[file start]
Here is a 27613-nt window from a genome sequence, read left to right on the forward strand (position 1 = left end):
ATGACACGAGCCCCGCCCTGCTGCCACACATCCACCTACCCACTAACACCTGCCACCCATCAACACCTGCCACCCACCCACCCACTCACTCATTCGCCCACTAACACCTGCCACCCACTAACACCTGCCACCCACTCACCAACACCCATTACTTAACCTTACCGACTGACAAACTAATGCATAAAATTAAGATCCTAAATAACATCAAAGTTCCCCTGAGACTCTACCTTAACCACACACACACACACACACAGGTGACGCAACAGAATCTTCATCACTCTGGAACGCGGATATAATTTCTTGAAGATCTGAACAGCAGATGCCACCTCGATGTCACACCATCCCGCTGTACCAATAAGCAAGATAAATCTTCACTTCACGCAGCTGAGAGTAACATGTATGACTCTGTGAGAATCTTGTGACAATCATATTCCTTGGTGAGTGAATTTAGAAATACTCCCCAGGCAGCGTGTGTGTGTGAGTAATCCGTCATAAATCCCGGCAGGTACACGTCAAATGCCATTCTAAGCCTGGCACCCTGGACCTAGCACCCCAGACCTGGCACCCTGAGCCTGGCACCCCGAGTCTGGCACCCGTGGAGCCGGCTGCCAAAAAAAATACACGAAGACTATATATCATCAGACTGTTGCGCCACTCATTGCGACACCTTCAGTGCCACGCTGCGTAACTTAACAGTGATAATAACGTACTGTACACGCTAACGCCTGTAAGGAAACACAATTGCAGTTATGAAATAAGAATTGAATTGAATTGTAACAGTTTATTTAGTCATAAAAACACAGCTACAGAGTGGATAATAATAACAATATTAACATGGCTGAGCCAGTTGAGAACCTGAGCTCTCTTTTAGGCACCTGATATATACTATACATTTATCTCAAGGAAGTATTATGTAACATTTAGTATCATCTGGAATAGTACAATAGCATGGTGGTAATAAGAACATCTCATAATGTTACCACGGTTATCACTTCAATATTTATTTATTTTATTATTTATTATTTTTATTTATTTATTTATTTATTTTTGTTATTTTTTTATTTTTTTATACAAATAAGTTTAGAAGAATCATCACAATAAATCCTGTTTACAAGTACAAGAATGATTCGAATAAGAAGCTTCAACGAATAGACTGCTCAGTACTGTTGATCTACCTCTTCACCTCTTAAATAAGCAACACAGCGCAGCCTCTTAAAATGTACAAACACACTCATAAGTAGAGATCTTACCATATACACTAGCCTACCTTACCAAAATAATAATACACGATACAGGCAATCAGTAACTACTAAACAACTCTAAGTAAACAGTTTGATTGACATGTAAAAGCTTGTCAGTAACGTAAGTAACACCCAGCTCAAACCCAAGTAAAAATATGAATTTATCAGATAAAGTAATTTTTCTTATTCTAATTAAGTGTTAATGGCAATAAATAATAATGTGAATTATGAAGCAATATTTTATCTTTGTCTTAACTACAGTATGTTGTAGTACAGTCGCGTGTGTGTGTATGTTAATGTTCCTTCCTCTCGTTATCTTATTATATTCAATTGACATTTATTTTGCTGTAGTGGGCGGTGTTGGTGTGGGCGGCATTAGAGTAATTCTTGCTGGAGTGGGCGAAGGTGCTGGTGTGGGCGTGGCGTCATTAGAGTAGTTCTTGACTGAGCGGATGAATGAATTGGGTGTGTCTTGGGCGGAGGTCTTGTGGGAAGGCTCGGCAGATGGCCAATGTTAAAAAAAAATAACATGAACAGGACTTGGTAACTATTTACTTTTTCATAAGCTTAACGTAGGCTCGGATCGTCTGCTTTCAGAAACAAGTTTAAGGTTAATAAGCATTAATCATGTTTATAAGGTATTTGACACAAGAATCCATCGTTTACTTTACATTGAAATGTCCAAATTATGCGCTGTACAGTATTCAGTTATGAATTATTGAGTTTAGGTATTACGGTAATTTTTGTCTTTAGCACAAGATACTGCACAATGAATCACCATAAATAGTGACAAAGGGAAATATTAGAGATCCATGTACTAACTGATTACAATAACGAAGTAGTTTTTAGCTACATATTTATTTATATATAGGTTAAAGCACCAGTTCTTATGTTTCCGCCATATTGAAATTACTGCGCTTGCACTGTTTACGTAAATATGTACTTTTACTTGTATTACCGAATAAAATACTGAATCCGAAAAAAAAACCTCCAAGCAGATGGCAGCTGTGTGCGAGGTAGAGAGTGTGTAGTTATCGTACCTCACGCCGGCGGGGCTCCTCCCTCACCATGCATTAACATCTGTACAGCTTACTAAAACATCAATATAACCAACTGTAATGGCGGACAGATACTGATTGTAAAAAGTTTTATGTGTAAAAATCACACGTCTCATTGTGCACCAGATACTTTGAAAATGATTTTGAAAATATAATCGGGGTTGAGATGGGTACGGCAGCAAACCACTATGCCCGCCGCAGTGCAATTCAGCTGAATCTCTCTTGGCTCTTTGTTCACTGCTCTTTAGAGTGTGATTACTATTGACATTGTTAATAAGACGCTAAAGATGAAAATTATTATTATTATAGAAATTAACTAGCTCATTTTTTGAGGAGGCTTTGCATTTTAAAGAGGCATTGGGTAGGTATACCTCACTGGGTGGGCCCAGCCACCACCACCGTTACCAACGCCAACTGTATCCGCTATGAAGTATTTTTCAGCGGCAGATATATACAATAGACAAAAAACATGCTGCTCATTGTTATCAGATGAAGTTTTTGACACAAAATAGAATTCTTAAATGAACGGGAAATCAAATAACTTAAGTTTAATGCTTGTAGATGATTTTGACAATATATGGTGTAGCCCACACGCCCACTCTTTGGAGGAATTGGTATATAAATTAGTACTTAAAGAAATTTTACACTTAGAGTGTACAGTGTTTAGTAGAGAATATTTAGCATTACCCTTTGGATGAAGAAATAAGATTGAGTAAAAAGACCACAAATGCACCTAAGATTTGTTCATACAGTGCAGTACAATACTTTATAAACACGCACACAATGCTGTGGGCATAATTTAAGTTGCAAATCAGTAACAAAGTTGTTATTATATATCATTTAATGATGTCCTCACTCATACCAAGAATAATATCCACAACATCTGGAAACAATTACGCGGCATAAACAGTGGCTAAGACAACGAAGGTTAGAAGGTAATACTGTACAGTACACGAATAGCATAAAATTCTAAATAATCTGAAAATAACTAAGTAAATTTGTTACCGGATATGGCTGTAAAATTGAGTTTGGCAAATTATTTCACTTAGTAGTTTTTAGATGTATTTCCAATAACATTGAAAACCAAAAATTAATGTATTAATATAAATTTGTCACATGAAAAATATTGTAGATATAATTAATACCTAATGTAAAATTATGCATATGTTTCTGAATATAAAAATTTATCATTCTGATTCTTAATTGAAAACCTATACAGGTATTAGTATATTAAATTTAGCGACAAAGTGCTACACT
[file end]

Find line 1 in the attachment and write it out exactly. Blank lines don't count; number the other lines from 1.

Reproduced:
Here is a 27613-nt window from a genome sequence, read left to right on the forward strand (position 1 = left end):